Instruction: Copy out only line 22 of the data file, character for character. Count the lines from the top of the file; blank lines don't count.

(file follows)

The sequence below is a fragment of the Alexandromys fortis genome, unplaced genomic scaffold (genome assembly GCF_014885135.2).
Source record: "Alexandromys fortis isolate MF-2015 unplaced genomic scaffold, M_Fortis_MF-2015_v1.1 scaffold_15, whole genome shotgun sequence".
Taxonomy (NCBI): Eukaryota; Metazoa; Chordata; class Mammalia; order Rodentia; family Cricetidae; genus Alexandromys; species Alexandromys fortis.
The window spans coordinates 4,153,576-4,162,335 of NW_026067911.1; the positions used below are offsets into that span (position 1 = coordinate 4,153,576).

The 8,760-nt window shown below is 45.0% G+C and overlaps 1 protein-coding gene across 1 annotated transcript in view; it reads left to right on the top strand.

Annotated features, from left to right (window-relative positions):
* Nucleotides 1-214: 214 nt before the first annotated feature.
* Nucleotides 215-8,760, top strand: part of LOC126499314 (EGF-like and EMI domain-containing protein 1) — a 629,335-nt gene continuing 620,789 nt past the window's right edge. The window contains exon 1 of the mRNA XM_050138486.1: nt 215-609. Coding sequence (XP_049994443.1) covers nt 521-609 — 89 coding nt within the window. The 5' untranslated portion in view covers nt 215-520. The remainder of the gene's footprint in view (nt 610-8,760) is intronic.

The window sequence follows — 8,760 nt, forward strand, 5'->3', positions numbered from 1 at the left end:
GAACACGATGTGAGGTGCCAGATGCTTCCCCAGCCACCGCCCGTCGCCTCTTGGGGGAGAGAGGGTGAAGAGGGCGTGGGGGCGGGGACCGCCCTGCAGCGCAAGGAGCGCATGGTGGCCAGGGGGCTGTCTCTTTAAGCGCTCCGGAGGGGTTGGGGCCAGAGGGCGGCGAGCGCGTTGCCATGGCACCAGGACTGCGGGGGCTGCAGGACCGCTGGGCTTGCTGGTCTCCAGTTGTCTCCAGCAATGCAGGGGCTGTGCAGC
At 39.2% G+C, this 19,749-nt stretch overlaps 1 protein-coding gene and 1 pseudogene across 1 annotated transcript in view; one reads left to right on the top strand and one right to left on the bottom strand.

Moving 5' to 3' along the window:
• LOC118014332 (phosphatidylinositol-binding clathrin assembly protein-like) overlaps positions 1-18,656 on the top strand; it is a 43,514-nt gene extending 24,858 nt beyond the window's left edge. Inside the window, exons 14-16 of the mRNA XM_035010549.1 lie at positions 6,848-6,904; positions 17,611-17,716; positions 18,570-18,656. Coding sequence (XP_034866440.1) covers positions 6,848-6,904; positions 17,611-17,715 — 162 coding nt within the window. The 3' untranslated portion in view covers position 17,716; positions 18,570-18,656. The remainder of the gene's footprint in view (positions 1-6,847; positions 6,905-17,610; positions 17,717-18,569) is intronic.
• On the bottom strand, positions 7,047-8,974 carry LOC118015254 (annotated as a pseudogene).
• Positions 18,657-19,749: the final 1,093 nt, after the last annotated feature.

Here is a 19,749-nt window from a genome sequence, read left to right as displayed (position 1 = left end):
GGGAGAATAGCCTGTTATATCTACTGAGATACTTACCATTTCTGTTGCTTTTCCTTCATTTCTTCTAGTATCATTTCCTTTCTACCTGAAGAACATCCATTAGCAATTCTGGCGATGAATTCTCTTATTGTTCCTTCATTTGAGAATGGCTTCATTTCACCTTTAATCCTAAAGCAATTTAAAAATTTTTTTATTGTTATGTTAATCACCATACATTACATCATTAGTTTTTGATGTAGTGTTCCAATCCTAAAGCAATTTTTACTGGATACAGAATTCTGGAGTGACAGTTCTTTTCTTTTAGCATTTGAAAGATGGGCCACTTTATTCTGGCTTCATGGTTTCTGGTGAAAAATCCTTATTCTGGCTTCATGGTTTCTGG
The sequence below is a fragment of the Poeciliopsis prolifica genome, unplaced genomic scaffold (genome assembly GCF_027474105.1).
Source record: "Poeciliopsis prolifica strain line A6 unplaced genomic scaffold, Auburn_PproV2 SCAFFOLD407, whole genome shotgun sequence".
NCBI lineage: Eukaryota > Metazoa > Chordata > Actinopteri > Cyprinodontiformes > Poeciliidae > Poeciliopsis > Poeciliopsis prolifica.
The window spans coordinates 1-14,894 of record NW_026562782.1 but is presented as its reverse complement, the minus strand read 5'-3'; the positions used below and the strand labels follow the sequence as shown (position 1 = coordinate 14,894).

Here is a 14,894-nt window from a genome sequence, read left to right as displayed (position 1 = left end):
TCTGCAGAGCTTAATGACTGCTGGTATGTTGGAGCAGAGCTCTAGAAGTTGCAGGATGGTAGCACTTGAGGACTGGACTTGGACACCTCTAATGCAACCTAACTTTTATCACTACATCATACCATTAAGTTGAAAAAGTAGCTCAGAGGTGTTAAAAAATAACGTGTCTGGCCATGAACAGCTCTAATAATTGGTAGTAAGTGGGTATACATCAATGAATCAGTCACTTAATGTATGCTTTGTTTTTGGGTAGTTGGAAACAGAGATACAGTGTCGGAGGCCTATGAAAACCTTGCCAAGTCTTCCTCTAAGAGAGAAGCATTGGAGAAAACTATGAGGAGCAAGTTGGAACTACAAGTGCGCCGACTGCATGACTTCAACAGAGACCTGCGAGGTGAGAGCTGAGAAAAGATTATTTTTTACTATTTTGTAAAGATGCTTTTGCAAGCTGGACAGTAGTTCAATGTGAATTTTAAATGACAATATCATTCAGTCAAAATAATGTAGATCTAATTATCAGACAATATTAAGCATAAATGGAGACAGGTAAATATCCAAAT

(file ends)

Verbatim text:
Here is a 14,894-nt window from a genome sequence, read left to right as displayed (position 1 = left end):